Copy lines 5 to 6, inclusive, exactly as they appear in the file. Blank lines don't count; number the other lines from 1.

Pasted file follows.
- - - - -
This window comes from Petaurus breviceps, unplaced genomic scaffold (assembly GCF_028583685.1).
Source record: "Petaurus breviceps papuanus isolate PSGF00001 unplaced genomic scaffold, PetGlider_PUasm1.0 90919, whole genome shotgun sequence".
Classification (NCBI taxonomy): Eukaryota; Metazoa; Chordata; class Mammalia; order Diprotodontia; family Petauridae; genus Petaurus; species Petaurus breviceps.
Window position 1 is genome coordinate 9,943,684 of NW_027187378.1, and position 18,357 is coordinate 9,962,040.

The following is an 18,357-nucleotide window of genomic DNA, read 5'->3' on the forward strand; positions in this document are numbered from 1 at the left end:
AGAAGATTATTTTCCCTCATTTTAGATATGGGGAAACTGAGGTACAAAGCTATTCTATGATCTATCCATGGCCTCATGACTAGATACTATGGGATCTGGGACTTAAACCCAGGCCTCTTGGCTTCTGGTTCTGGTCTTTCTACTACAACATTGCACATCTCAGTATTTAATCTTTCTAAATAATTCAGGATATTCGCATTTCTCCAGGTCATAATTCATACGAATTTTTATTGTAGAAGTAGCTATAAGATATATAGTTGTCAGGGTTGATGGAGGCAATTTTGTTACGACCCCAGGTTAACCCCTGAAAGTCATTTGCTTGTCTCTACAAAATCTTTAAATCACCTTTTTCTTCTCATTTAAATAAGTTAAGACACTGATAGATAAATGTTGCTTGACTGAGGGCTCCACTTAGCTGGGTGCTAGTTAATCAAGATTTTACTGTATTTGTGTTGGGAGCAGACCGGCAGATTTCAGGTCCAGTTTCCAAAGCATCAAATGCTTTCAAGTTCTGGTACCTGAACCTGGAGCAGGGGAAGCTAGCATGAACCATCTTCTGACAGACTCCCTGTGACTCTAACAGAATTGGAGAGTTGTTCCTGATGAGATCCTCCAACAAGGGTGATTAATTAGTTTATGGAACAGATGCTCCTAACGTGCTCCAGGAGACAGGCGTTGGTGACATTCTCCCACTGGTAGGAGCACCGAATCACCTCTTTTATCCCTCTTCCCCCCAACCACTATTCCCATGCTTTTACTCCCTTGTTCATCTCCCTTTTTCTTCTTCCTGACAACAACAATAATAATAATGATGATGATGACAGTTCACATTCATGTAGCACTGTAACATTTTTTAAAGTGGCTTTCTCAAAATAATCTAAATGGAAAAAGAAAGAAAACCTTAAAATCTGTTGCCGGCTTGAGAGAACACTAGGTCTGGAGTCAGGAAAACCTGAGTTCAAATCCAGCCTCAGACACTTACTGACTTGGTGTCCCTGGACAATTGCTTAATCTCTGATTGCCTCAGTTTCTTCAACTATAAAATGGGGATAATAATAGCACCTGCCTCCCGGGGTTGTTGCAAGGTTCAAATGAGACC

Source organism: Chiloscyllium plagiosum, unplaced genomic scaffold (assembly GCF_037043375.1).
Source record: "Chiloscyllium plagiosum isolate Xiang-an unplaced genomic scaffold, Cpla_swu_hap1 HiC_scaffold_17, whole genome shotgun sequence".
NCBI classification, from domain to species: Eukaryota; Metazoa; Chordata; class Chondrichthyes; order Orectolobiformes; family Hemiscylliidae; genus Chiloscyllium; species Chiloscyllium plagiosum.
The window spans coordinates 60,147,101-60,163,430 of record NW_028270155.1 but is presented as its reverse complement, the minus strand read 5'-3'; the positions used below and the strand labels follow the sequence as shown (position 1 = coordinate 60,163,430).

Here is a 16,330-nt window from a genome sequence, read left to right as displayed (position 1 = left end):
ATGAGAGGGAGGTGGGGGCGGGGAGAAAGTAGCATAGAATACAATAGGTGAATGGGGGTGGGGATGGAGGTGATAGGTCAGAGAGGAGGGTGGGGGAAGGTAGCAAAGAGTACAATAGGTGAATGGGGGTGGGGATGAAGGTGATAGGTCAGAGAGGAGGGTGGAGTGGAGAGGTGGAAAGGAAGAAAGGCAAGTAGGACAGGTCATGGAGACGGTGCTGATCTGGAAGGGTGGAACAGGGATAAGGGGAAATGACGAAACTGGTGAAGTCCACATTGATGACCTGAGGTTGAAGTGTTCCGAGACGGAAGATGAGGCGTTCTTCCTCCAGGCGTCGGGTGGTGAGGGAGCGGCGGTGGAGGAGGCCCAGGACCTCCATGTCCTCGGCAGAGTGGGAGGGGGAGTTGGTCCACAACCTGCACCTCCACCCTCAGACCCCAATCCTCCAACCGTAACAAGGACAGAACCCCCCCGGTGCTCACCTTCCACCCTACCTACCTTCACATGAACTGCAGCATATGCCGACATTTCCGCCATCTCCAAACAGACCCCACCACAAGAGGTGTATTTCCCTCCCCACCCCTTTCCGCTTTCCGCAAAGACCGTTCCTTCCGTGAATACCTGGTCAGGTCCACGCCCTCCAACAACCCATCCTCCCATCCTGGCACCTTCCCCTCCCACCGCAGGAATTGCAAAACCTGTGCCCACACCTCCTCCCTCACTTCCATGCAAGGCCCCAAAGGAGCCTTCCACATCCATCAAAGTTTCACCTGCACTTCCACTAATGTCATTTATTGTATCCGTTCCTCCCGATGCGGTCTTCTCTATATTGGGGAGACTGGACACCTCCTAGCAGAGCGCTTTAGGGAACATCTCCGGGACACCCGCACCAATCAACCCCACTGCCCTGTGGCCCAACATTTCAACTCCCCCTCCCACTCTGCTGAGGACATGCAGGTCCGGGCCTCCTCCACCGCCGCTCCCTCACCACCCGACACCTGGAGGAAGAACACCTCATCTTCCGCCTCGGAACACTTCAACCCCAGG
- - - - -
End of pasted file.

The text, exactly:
The following is an 18,357-nucleotide window of genomic DNA, read 5'->3' on the forward strand; positions in this document are numbered from 1 at the left end:
AGAAGATTATTTTCCCTCATTTTAGATATGGGGAAACTGAGGTACAAAGCTATTCTATGATCTATCCATGGCCTCATGACTAGATACTATGGGATCTGGGACTTAAACCCAGGCCTCTTGGCTTCTGGTTCTGGTCTTTCTACTACAACATTGCACATCTCAGTATTTAATCTTTCTAAATAATTCAGGATATTCGCATTTCTCCAGGTCATAATTCATACGAATTTTTATTGTAGAAGTAGCTATAAGATATATAGTTGTCAGGGTTGATGGAGGCAATTTTGTTACGACCCCAGGTTAACCCCTGAAAGTCATTTGCTTGTCTCTACAAAATCTTTAAATCACCTTTTTCTTCTCATTTAAATAAGTTAAGACACTGATAGATAAATGTTGCTTGACTGAGGGCTCCACTTAGCTGGGTGCTAGTTAATCAAGATTTTACTGTATTTGTGTTGGGAGCAGACCGGCAGATTTCAGGTCCAGTTTCCAAAGCATCAAATGCTTTCAAGTTCTGGTACCTGAACCTGGAGCAGGGGAAGCTAGCATGAACCATCTTCTGACAGACTCCCTGTGACTCTAACAGAATTGGAGAGTTGTTCCTGATGAGATCCTCCAACAAGGGTGATTAATTAGTTTATGGAACAGATGCTCCTAACGTGCTCCAGGAGACAGGCGTTGGTGACATTCTCCCACTGGTAGGAGCACCGAATCACCTCTTTTATCCCTCTTCCCCCCAACCACTATTCCCATGCTTTTACTCCCTTGTTCATCTCCCTTTTTCTTCTTCCTGACAACAACAATAATAATAATGATGATGATGACAGTTCACATTCATGTAGCACTGTAACATTTTTTAAAGTGGCTTTCTCAAAATAATCTAAATGGAAAAAGAAAGAAAACCTTAAAATCTGTTGCCGGCTTGAGAGAACACTAGGTCTGGAGTCAGGAAAACCTGAGTTCAAATCCAGCCTCAGACACTTACTGACTTGGTGTCCCTGGACAATTGCTTAATCTCTGATTGCCTCAGTTTCTTCAACTATAAAATGGGGATAATAATAGCACCTGCCTCCCGGGGTTGTTGCAAGGTTCAAATGAGACC